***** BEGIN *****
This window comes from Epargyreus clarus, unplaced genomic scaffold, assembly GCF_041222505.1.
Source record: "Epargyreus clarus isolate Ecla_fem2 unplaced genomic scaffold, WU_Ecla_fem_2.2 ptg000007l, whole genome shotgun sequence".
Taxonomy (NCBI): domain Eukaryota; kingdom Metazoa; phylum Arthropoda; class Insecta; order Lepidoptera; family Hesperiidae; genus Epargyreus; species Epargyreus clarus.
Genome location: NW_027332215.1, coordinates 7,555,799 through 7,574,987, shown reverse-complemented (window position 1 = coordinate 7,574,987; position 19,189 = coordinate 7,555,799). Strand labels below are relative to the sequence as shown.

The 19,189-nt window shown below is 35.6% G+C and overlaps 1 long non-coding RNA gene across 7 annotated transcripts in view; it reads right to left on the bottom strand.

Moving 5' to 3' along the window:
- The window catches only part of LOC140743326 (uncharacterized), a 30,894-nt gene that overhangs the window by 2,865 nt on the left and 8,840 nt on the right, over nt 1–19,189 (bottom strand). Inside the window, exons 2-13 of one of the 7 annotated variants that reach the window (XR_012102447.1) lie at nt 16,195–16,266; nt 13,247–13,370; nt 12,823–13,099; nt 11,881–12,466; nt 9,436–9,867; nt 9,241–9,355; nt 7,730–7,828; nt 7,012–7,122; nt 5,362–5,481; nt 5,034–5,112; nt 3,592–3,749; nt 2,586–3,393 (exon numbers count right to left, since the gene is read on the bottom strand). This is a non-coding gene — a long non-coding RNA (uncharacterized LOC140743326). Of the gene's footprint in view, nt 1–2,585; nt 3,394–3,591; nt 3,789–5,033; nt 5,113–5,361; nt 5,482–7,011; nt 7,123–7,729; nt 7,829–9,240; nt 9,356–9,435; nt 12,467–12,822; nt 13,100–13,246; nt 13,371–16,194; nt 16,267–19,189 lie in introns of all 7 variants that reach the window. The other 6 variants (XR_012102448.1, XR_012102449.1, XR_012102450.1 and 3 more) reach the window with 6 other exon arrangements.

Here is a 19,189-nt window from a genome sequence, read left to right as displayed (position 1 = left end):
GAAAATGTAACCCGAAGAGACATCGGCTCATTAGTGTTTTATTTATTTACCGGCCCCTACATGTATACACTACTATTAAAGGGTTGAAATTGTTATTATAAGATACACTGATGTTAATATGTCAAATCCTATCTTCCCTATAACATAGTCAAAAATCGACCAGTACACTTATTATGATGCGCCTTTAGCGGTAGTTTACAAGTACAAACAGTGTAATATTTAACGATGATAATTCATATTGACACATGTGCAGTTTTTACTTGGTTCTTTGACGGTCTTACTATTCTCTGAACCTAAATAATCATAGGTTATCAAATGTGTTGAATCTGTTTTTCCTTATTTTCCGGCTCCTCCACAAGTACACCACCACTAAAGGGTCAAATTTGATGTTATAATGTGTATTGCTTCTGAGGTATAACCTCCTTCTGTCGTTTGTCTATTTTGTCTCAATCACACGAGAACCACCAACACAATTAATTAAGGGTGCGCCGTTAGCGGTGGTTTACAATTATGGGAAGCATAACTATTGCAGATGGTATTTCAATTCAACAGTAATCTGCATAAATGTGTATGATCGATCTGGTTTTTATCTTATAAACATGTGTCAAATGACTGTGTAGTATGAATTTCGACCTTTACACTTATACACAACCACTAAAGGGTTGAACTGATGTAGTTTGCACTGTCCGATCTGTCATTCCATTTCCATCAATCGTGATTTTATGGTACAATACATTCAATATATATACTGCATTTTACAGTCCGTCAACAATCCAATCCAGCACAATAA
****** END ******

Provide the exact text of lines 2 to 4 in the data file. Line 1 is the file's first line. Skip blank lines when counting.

Source record: "Epargyreus clarus isolate Ecla_fem2 unplaced genomic scaffold, WU_Ecla_fem_2.2 ptg000007l, whole genome shotgun sequence".
Taxonomy (NCBI): domain Eukaryota; kingdom Metazoa; phylum Arthropoda; class Insecta; order Lepidoptera; family Hesperiidae; genus Epargyreus; species Epargyreus clarus.
Genome location: NW_027332215.1, coordinates 7,555,799 through 7,574,987, shown reverse-complemented (window position 1 = coordinate 7,574,987; position 19,189 = coordinate 7,555,799). Strand labels below are relative to the sequence as shown.